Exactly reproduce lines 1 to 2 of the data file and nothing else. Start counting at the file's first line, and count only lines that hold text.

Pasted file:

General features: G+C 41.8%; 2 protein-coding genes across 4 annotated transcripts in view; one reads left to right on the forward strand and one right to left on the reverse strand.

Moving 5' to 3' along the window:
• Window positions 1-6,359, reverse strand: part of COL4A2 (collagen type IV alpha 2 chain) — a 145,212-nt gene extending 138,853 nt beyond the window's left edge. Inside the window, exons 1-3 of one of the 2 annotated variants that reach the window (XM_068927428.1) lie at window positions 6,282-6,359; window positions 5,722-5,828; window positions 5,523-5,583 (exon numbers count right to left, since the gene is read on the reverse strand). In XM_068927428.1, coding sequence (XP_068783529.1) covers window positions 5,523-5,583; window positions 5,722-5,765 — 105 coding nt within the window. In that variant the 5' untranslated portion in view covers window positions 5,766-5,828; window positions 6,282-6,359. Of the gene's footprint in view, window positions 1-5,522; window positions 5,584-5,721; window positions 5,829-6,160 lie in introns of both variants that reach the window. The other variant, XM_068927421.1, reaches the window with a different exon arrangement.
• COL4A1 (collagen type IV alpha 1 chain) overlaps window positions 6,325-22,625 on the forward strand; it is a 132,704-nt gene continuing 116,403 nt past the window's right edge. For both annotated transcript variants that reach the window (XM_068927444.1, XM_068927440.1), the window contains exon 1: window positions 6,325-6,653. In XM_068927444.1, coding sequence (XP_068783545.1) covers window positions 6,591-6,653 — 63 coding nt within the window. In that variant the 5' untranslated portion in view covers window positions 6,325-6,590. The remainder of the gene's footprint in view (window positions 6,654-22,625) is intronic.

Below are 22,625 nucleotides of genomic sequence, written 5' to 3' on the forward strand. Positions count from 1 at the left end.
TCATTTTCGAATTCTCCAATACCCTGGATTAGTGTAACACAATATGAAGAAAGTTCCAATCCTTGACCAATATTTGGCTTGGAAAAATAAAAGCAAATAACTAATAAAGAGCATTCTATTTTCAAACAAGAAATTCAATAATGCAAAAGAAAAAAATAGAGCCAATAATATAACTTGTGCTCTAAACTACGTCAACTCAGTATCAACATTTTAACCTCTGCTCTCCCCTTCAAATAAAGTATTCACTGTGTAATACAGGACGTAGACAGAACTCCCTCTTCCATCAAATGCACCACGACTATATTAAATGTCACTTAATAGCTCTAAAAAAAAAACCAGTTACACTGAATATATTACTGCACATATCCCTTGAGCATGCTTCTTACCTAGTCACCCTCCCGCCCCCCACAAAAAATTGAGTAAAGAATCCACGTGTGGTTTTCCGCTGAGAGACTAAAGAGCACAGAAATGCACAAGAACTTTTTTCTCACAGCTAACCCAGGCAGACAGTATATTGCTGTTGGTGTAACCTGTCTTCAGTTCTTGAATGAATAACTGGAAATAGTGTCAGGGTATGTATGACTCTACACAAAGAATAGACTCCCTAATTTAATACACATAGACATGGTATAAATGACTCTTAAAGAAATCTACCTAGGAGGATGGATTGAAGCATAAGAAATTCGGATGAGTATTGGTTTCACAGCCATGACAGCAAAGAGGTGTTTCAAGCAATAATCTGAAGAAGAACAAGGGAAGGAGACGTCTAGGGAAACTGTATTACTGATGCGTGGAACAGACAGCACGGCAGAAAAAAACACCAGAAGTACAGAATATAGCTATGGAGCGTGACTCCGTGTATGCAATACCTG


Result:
General features: G+C 41.8%; 2 protein-coding genes across 4 annotated transcripts in view; one reads left to right on the forward strand and one right to left on the reverse strand.

Moving 5' to 3' along the window: